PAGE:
For Brevity’s Sake: In Defense of Short Content

In contributor Joel Klettke’s shortest post ever, he takes a stand on short content.

short content

This will be my shortest post on this blog.

Buffer’s now-famous “Ideal Length of Everything Online,” pegs the ideal length of a blog post at seven minutes, or 1,600 words.

SERP IQ analyzed post lengths for SEO and found that sites ranking in the top 10 across 20,000 keywords all had at least 2,000 words. Bill Sebald explained that Google needs sufficient content to judge semantic relevance.

Quicksprout’s Neil Patel’s testing showed that his shortened landing page generated fewer and worse leads than the longer variant. He also pointed out Moz’s old 2011 test showing longer posts got more links.

Marketers are in love with long content.

But Nadine Diaz claims in an Inc. article that a 2015 trend in content marketing will be the need for content marketers to keep it brief. And while Neil Patel’s old landing page for Crazy Egg rang in at 1,209 words, his new variation is less than 250.

And what about other content types? The ideal YouTube video tops out at three minutes, but TED Talks ramp WAAAAY up to 18. Podcasts can go even longer—22 minutes, but on Vine, it’s six seconds of video tops—plenty with engagement numbers into the multimillions.

The ideal length of a tweet is 71 to 100 characters, while curiously, a Facebook post should be just 40, and email subject lines just 10 (good luck coming up with one).

And as some anecdotal evidence, I always read the shortest stories in my “Chicken Soup for the Soul” book when I’m taking a bathroom break.

What gives?

The problem: Fish can’t climb trees

When you measure length, you measure the wrong thing. You can’t judge a fish by its ability to climb a tree. You can’t judge the value of a piece of content by its length.

Length should be a function of your audience.

Length should be 100 percent dependent on the context of how your content will be consumed and the expectations of those consuming it.

TED Talk viewers are willing to watch 600 percent longer than the average YouTube viewer. Every time Seth Godin posts or Gary Vaynerchuck shares an idea, thousands tune in for a short post. A viewer primed for an “Ultimate Guide” will sit through a 20,000-word eBook, but a busy CEO just wants your email to get to the point already.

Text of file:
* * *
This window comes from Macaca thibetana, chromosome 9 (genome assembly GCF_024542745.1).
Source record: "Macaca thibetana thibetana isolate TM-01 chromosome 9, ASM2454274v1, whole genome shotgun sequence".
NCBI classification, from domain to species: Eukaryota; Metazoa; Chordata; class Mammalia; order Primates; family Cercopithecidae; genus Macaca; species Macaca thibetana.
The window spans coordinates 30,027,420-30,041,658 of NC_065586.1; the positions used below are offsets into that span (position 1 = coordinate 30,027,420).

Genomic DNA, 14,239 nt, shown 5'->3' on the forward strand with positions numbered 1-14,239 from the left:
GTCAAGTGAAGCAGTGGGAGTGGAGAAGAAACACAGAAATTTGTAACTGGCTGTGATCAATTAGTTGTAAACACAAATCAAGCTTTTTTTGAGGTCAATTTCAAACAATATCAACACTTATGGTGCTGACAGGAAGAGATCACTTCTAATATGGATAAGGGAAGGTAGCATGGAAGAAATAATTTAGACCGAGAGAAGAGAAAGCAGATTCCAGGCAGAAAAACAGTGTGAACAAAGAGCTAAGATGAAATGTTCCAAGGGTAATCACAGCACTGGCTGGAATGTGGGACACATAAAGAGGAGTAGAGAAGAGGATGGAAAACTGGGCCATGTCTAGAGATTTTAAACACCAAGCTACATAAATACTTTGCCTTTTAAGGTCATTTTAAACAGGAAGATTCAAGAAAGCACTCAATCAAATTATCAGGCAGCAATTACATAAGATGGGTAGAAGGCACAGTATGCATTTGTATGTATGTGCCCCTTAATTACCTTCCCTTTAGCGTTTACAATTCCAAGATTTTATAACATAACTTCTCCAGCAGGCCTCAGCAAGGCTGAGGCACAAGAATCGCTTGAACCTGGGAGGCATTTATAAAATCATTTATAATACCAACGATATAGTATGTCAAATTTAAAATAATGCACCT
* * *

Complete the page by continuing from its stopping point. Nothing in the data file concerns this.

And as Joanna Wiebe of Copyhackers points out, the length of a landing page is dependent on the awareness level and existing knowledge of a lead:

in defense of short content

The ONLY reason people care about length is because they’re making a judgement call of your content’s value against their available time.

Length is not a magic formula.

  • Time-starved audience? Be brief.
  • Customer doing in-depth research? Long is OK.
  • Entertaining an audience? They’ll stay until you get boring.
  • Sharing an idea? Don’t ramble to hit a word count.
  • Trying to rank in Google? Give it enough data.

But above all, consider context.

time is valuable, so don’t be afraid to keep it short.

There’s value in saying only what you need to accomplish your objective, then getting the heck out of your own way.

responses to “For Brevity’s Sake: In Defense of Short Content”

  1. ronellsmith says:


    I “hate” you for this one 🙂 Working on a similar post that
    makes the SAME point. A great example of marketers interpreting the
    data in a way that favors them. Yes, longer posts do better in organic.
    But look at the research on how many ppl actually read a post, not just
    share or link to it. Nasty numbers.

    Thanks for the brevity, and the wit.


    • Joel K says:

      I feel like there needs to be a “scroll revolution”, where marketers actually put tracking WITHIN their content to watch engagement, not just superficial share numbers. I feel like that would change a whole lot of minds. Thank you for reading, dear friend.

  2. Joe Griffin says:

    Ha, I appreciate a short and sweet post. Good read too. Need more of this!

    • Joel K says:

      Thanks, Joe!
      I’m thinking I might try to keep a few posts here on iAcquire more succinct in the future, without losing the value or sharability. I think it’s a great challenge 🙂

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